Comoros is an off-the-beaten-path destination you have to visit. I’ve been wanting to travel to Comoros for years, and finally last month I spent a little bit over a week backpacking there. Before I went there, I had never heard anyone traveling to Comoros. Most of the people haven’t even heard of this place, and it’s one of the least visited countries in the world. It definitely was the most remote place I’ve ever traveled to, and even in the capital city, my phone had no signal. As Lonely Planet says:
“Haphazardly scattered across the Indian Ocean, the mysterious, outrageous and enchanting Comoros islands are the kind of place you go to just drop off the planet for a while. Far removed from the clutter that comes with conventional paradises – sprawling hotels, neon discos – the Comoros are so remote even an international fugitive could hide out here.”
Comoros consists of three islands: Grande Comore, Mohéli, and Anjouan. There’s also a fourth island, Mayotte, but that’s part of France. Grande Comore is the main island with the International Airport (the smallest I’ve ever been to), and the capital city, Moroni.
The official languages are French, Arabic, and Comorian. Because I don’t speak any of those languages, I sometimes had problems getting myself understood. I’ve been trying to learn French for years, but it’s difficult, and the pronunciation feels impossible for me! But somehow I managed to get by, and I always found people who spoke English as well. I tried to learn Comorian but only manages to pick up three words: Thank you, water, and hello. What more do you need? I also found out that most people understand Swahili as well which is a good thing for me because after traveling several months in Eastern Africa, my vocabulary is a bit wider than in Comorian.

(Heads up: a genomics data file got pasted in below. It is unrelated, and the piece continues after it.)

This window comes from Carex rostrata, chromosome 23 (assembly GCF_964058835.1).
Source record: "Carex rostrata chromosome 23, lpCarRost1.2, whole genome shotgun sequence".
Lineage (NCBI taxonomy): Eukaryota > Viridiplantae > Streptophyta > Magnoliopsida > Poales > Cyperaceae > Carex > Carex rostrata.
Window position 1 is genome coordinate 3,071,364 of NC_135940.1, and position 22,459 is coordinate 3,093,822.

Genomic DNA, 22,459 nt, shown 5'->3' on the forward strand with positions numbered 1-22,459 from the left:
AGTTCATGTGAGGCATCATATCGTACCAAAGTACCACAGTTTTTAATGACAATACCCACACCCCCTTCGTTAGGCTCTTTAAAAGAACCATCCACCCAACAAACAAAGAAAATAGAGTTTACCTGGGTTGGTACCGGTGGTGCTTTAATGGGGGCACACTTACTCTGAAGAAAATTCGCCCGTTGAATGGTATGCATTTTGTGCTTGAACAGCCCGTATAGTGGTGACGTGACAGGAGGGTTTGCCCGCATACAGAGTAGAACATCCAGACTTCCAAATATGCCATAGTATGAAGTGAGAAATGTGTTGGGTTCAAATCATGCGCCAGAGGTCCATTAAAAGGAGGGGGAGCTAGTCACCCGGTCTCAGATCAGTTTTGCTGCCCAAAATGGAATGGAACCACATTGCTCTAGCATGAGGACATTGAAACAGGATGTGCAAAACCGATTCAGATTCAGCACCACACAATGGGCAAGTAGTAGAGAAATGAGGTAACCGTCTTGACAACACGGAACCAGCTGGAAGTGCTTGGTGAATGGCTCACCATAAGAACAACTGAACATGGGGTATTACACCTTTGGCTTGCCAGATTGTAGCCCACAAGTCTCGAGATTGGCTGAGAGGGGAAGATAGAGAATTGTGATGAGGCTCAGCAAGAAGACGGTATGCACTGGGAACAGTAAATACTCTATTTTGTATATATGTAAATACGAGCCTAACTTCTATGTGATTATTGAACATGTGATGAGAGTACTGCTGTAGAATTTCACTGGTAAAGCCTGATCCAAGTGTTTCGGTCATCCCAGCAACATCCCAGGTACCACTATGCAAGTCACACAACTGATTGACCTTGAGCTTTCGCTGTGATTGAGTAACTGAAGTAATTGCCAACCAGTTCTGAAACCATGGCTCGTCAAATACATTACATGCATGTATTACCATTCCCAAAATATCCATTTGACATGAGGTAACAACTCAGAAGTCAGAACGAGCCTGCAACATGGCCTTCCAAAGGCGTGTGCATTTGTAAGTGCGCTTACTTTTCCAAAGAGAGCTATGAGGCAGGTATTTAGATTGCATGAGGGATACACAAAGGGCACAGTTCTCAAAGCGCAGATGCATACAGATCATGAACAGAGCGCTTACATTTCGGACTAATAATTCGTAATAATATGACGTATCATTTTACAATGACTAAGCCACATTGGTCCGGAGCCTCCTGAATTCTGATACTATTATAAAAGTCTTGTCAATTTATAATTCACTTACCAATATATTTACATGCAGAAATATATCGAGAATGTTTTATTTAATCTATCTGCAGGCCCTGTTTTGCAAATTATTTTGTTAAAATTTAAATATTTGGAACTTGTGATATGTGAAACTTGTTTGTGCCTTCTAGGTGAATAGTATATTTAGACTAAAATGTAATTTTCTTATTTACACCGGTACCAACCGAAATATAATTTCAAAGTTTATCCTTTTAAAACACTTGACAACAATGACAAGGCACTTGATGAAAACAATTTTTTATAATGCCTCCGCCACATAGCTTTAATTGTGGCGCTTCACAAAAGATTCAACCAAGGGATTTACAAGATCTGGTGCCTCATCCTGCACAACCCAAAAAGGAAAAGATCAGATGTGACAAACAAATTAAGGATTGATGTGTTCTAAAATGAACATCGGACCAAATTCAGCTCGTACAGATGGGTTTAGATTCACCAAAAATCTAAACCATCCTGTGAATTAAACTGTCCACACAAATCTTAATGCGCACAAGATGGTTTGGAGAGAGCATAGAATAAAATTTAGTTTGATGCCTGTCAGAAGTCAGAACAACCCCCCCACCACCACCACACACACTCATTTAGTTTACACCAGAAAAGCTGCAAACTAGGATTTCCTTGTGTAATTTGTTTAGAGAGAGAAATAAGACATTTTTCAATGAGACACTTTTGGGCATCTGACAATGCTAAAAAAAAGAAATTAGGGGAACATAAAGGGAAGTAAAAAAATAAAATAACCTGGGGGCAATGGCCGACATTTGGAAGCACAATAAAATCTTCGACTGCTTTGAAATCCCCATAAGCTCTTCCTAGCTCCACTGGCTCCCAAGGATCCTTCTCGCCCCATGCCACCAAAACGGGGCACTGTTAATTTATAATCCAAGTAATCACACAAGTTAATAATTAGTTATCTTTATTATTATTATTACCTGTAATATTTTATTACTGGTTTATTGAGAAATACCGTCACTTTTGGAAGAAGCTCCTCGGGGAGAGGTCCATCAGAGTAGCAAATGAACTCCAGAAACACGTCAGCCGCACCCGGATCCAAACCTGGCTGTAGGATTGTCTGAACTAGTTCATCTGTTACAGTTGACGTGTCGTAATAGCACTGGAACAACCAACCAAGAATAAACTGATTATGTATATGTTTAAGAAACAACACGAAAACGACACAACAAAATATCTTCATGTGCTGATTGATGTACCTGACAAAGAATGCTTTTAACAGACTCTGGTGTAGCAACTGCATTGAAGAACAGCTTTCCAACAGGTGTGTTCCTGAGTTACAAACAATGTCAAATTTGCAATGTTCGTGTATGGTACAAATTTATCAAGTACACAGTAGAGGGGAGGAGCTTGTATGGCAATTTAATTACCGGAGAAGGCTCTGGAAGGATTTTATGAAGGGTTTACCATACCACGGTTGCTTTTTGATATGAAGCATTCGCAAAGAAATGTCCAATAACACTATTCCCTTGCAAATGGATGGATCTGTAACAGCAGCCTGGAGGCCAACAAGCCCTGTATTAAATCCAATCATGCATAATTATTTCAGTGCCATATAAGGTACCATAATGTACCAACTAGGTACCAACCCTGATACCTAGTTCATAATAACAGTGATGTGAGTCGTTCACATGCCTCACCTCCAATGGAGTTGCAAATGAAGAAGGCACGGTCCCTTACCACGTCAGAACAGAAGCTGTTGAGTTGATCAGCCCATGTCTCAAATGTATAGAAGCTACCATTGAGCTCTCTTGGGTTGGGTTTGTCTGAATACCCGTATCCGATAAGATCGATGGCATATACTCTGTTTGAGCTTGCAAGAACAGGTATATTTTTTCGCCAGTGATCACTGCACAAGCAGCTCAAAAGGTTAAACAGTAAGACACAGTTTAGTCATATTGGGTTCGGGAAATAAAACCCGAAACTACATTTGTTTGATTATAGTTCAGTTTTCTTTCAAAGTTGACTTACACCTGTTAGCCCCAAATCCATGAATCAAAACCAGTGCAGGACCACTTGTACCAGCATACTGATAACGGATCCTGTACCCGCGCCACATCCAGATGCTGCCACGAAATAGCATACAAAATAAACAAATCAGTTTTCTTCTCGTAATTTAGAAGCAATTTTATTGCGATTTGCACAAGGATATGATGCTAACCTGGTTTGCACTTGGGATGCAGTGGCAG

If you are flying from the mainland Africa, Kenyan Airways and Ethiopian Airlines fly to Moroni. Ethiopian Airlines flies only three times a week, but Kenyan Airways has flights every day. AB Aviation is a Comorian airline company flying between the Comorian islands, and also from Dar es Salaam in Tanzania, and Mahajanga in Madagascar. Their booking system on their website didn’t really work when I was trying to find prices for flights, so it’s best to book your ticket through a travel company if you are already in Comoros.